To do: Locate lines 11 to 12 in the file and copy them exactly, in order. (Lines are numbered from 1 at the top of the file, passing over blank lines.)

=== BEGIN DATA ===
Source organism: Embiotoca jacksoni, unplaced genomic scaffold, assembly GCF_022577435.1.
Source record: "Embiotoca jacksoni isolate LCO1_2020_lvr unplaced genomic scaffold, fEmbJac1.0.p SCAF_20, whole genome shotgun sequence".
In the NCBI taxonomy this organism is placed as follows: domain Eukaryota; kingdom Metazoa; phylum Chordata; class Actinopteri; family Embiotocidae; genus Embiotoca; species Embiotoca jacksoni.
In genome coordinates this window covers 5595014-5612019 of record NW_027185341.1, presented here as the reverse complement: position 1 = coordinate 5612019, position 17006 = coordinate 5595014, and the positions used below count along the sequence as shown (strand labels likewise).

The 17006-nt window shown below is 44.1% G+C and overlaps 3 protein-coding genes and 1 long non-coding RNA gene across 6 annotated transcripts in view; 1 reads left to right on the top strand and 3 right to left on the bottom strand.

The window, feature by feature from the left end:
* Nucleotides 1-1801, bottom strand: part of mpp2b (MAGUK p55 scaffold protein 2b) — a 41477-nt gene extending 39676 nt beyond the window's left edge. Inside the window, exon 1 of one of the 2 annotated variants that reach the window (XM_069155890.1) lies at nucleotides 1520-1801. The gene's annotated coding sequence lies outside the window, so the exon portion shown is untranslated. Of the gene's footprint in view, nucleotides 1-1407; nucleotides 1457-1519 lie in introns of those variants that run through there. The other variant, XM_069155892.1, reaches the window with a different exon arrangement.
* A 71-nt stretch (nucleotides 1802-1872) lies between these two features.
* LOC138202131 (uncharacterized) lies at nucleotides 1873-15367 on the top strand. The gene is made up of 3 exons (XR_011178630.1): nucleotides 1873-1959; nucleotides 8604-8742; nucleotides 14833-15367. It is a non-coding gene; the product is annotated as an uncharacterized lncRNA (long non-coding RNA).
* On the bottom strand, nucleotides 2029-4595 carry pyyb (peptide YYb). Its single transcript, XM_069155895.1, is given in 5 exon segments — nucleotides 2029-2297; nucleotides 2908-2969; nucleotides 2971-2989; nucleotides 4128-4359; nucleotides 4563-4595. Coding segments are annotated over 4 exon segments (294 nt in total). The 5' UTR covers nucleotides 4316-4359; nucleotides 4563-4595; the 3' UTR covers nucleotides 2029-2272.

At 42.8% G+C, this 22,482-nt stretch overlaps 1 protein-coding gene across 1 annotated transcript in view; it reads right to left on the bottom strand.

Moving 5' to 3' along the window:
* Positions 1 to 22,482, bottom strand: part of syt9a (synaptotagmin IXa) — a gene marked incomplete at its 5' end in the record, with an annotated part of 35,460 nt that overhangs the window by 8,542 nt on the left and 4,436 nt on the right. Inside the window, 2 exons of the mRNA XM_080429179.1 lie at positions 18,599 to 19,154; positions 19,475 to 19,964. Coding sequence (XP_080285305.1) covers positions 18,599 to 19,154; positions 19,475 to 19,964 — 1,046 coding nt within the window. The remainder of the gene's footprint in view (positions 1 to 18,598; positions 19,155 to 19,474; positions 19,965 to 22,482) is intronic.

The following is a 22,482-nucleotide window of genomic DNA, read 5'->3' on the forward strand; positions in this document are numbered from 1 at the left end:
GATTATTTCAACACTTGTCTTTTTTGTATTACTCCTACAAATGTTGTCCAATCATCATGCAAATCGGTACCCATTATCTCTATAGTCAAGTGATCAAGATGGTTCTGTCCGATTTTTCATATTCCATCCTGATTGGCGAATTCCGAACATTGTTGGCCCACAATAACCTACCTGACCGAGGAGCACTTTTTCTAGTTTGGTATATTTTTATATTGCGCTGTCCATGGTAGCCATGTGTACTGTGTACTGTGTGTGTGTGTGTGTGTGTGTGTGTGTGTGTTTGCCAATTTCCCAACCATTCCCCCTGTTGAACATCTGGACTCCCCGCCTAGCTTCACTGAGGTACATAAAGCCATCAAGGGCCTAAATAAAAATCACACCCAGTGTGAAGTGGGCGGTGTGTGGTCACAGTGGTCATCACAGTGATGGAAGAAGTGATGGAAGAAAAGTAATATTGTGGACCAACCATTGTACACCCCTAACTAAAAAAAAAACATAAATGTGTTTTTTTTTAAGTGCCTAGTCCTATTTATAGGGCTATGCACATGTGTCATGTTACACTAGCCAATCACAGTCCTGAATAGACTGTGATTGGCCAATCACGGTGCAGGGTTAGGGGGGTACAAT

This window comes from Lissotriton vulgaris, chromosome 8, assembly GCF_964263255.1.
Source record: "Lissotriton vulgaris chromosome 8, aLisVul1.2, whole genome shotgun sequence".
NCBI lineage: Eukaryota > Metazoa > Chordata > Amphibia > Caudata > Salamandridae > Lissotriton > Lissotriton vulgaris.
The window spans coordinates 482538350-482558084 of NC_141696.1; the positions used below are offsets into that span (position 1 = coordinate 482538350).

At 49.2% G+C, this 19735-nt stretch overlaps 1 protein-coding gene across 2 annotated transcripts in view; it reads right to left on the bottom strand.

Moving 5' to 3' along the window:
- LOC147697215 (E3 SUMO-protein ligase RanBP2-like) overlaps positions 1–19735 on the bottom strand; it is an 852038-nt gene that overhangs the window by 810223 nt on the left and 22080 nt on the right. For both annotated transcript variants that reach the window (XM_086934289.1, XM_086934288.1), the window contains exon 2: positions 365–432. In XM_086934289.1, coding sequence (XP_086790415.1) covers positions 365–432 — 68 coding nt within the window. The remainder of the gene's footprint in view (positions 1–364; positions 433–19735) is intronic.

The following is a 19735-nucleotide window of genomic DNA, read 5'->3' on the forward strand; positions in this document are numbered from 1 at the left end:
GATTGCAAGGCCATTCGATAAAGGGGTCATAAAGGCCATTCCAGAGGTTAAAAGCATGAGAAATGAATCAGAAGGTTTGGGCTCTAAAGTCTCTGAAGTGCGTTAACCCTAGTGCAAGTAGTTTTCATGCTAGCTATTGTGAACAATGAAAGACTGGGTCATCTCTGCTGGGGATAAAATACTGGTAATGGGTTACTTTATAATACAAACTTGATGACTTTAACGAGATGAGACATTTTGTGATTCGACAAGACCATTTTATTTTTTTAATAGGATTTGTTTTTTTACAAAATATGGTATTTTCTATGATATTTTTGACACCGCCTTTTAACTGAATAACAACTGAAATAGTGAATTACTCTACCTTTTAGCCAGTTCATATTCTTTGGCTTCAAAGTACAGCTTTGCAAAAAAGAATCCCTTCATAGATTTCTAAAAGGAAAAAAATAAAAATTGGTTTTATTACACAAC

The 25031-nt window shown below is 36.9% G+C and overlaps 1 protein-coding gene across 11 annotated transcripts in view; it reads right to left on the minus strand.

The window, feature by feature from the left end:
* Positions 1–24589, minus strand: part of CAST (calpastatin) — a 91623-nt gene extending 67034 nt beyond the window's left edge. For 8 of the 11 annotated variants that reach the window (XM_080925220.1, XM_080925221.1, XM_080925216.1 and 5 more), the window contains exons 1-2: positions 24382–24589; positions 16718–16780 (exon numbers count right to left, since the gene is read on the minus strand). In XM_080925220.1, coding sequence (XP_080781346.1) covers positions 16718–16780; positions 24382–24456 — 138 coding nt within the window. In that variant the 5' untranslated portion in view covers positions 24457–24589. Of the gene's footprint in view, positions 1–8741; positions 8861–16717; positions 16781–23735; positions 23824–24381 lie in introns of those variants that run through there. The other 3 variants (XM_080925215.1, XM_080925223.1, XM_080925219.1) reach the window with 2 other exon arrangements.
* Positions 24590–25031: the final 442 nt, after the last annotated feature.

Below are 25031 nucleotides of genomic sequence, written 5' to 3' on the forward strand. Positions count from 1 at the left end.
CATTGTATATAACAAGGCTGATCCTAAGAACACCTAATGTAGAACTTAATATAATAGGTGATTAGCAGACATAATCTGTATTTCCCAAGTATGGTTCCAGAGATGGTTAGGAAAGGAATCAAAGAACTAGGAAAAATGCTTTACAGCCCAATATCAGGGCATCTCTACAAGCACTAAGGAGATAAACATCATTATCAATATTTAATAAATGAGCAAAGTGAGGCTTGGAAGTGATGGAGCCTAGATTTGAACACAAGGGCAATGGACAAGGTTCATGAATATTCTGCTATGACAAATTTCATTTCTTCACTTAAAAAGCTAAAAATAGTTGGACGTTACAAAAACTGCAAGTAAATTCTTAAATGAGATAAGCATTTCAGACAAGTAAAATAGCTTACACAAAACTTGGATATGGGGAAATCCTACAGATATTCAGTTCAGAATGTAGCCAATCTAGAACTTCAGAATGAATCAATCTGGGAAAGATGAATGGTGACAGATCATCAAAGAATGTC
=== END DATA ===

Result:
At 42.8% G+C, this 22,482-nt stretch overlaps 1 protein-coding gene across 1 annotated transcript in view; it reads right to left on the bottom strand.

Moving 5' to 3' along the window: